Thomas Oord is going long. With a backpack and camera, he plans to spend several months hiking more than a thousand miles and photographing his adventure to share the state’s incredible scenery.
Oord is a professor at Northwest Nazarene University in Nampa, Idaho, and father of three who will do most of his trip solo.
Here’s what he had to say about his coming adventure.
Q: What’s the significance of a thousand miles? Was it the number that intrigued you, or just how long the route ended up being?
A: I was first inspired to hike Idaho by the challenge of the Idaho Centennial Trail. That trail is roughly 950 miles from Nevada to Canada, most of which runs through the heart of Idaho.
But I realized there were other places not on the trail, such as Hells Canyon, Owyhee Mountains, Craters of the Moon, the Idaho base of the Tetons, City of Rocks, etc. I also wanted to hike. Adding those to the Centennial trail puts me well over 1,000.
Q: What’s been the biggest logistical challenge so far?
A: The United States has a little more than a half dozen long trails officially designated for thru-hikes. Perhaps the best known is the Appalachian Trail in the eastern states. Those who have hiked all of the major trails say Idaho’s is in many ways the most difficult.
The main difficulty of the Idaho Centennial Trail comes in finding ways to resupply with food and other necessities. The trail rarely goes near towns, so buying provisions along the way isn’t possible. My greatest challenge, then, is figuring out how to contact people to send packages or bury food along the route to pick up on my way.
By the way, the few long-distance hikers who have walked these epic trails say Idaho’s provides some of the best and most diverse scenery of all the trails. So I’m expecting to make some great photos.
Q: How much of your trip will be solo?
A: About 85 percent of my trip will be solo. My three daughters will hike short sections with me. I wanted to spend some father/daughter time with each.
A few colleagues want to tag along for some other short sections. And one week in May, I’ll take a group of Northwest Nazarene University students on a trek through remote sections of the Owyhee Mountains.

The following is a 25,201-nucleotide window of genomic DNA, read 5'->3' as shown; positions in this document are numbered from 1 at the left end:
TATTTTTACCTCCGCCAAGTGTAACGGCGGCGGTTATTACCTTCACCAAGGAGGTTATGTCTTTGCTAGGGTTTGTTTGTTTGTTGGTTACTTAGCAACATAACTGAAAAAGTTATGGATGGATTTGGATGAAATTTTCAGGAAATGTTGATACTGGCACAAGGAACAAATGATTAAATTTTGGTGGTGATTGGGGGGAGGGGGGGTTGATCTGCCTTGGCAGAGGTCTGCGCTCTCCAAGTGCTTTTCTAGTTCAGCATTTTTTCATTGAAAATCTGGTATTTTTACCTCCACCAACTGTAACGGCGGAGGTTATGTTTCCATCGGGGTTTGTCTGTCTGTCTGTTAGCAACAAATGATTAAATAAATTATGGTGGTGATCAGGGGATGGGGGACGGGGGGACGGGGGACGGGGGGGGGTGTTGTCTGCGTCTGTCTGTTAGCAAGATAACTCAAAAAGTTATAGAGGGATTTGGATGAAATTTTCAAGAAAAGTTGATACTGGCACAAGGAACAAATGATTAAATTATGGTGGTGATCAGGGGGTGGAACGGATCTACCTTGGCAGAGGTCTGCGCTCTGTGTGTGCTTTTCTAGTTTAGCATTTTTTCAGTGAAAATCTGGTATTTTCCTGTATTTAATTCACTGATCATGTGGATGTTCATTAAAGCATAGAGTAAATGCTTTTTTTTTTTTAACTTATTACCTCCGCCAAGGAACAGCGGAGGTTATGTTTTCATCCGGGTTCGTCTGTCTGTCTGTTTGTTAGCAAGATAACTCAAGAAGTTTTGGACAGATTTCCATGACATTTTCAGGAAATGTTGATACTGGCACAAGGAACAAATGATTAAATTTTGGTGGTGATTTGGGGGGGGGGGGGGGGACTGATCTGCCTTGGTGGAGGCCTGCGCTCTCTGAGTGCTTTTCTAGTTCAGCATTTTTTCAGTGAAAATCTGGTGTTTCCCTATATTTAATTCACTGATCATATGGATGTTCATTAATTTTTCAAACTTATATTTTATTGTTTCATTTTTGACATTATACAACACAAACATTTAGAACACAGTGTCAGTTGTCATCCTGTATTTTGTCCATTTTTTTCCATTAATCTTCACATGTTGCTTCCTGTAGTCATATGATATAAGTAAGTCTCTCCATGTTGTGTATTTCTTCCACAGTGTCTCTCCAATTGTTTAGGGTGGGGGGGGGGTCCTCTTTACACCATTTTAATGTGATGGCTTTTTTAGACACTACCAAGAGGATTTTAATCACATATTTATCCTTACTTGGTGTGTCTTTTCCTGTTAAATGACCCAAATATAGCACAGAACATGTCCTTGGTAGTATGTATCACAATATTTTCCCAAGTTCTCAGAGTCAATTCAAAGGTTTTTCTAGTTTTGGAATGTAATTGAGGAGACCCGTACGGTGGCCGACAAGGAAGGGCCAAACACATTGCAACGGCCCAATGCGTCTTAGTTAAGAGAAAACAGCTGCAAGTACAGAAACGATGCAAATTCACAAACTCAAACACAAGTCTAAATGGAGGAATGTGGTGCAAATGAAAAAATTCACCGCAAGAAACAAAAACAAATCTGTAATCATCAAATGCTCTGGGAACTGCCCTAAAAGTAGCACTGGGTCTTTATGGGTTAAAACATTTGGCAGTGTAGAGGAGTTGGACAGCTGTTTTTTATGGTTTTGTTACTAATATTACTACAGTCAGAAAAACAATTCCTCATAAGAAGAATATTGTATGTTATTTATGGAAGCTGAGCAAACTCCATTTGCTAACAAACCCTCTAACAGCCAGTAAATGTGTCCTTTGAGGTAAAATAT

I’m submitting updates of my trip from time to time on a Facebook page I’ve created. I call the page, “My 1,000+ mile photographing Idaho walkabout.” I encourage those who might be interested to check it out.
Q: Do you expect the mental or physical challenge to be greatest and why?
A: Unlike the other half dozen or so people who have hiked the Idaho Centennial trail all in one summer, I’ll be carrying significant photography equipment. I take photography seriously, and that means having a quality camera, lenses, tripod and accessories. I plan to average about 15 miles of hiking each day, so the equipment weight will present challenges.
I’m sure I’ll also miss my wife and daughters when I’m alone on this 1,000-mile adventure. My wife will resupply me a few times, but there will be long periods of separation. I’m someone who enjoys being around loved ones, so being away most of three months will be challenging.
Q: What leg of this trip are you most looking forward to, and what leg makes you nervous?
A: I really enjoy hiking the Sawtooth Mountains and the Frank Church, so I’m probably most excited about those sections. I also like the wide-open desert, so hiking along the Jarbidge and Bruneau canyons also excites me.
I haven’t spent much time in the northern Idaho Panhandle. So I’m not sure what to expect. But that’s part of the adventure: uncertainty.
Q: What will be your “luxury” item on the trip?
A: I suppose most people would say my photography equipment is my “luxury” item. But the items my wife is most excited about my taking are a GPS/Spot tandem that allows me to send short text messages from the trail. The devices allows her to pinpoint my location on Google maps.
©2012 The Idaho Statesman (Boise, Idaho)